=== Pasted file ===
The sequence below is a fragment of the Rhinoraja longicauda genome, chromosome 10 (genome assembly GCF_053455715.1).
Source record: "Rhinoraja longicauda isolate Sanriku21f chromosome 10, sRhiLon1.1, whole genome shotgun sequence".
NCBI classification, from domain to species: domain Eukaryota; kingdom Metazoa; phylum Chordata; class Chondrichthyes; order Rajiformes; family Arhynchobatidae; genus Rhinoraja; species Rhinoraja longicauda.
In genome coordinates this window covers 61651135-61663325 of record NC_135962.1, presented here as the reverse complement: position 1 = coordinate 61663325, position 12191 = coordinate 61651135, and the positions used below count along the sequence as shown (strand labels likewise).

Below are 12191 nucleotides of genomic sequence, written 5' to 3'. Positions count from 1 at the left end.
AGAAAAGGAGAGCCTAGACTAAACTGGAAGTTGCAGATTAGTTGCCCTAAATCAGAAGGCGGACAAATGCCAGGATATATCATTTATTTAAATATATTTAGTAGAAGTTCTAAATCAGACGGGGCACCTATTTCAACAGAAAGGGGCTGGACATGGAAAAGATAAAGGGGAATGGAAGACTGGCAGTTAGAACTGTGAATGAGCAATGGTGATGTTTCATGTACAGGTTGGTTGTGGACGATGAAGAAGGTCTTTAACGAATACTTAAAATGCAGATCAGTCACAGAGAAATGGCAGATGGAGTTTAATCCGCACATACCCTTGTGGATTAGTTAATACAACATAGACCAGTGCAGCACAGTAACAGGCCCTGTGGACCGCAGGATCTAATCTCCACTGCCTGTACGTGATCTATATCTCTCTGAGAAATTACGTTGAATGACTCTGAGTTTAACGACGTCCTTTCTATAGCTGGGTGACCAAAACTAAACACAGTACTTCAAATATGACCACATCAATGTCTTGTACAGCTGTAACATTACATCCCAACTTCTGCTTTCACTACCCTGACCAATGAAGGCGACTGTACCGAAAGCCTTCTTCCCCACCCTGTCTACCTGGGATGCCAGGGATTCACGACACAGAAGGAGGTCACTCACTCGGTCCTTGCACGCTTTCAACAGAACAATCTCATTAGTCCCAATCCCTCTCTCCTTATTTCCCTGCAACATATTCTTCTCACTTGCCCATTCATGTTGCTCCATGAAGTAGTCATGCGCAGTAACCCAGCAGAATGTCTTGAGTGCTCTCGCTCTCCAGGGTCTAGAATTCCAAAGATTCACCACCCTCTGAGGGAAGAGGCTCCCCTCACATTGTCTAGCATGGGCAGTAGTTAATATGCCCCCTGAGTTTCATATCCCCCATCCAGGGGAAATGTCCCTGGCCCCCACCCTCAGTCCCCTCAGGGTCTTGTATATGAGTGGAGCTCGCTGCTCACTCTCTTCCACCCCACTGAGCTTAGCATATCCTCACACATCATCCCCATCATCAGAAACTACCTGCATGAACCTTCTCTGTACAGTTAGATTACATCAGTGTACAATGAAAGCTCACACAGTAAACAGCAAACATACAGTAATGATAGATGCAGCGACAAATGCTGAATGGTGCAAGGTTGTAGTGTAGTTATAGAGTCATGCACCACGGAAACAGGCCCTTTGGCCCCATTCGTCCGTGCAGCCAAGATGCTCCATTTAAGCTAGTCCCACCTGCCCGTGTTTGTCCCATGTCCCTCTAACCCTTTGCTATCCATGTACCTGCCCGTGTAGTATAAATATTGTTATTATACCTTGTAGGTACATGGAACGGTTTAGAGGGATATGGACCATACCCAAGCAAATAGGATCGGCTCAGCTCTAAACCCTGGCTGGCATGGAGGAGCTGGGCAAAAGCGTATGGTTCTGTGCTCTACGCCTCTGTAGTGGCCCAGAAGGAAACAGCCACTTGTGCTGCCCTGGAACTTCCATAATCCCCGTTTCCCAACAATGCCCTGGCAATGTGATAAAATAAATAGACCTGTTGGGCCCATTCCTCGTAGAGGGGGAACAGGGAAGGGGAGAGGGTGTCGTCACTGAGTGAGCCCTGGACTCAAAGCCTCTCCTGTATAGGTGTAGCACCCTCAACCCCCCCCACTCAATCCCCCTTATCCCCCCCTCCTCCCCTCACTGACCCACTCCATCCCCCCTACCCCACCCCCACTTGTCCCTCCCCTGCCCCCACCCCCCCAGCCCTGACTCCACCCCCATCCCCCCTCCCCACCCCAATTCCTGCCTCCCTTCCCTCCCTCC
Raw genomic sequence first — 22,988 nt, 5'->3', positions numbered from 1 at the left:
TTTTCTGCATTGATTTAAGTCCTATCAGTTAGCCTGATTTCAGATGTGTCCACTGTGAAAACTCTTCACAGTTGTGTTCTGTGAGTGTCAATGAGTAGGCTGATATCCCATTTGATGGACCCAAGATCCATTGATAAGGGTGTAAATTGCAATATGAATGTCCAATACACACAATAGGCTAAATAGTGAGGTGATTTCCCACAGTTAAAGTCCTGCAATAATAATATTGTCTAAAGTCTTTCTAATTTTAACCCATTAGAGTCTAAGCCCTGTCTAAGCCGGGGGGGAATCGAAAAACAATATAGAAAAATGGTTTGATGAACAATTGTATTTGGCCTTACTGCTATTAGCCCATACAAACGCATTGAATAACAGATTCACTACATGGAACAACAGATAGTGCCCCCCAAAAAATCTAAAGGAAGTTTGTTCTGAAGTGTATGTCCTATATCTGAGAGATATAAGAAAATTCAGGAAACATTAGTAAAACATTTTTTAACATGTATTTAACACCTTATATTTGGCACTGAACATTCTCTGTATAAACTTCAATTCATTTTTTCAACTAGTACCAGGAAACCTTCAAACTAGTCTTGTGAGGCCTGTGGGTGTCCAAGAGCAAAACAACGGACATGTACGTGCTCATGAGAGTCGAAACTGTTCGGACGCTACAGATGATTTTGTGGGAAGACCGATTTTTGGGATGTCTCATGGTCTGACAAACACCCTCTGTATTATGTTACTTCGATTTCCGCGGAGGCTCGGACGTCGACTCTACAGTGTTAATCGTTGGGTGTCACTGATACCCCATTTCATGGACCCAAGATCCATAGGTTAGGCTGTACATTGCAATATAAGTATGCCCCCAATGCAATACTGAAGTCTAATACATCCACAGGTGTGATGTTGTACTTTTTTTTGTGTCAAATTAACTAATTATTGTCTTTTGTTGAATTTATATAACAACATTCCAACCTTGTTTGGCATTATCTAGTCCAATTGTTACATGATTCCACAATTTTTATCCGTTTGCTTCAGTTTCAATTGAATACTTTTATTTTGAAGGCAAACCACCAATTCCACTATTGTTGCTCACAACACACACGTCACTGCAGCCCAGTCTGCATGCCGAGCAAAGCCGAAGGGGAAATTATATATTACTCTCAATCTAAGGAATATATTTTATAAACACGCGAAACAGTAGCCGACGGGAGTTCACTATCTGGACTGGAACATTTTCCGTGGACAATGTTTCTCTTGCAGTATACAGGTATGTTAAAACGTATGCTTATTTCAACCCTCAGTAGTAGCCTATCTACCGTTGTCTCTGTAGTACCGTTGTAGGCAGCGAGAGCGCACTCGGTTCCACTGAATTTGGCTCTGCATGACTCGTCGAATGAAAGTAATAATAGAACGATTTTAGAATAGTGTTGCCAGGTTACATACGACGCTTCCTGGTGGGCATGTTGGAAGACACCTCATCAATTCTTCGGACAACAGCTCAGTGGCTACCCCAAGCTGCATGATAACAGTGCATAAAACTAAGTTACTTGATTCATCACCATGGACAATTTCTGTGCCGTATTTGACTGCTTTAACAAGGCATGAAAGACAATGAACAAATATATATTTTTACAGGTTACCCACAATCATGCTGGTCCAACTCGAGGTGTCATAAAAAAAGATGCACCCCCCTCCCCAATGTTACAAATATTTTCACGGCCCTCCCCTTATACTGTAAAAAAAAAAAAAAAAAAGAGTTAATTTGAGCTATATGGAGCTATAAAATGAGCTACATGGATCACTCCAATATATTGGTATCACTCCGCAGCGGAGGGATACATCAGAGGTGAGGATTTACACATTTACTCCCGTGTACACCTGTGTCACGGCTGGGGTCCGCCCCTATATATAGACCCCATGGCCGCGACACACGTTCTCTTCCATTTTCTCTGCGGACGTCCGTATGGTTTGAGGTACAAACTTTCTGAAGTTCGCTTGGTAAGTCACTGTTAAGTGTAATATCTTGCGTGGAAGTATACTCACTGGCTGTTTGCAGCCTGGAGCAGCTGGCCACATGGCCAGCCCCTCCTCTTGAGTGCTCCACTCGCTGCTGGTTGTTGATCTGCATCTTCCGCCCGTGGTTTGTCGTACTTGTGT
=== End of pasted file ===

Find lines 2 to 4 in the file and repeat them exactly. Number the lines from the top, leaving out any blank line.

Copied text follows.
Source record: "Rhinoraja longicauda isolate Sanriku21f chromosome 10, sRhiLon1.1, whole genome shotgun sequence".
NCBI classification, from domain to species: domain Eukaryota; kingdom Metazoa; phylum Chordata; class Chondrichthyes; order Rajiformes; family Arhynchobatidae; genus Rhinoraja; species Rhinoraja longicauda.
In genome coordinates this window covers 61651135-61663325 of record NC_135962.1, presented here as the reverse complement: position 1 = coordinate 61663325, position 12191 = coordinate 61651135, and the positions used below count along the sequence as shown (strand labels likewise).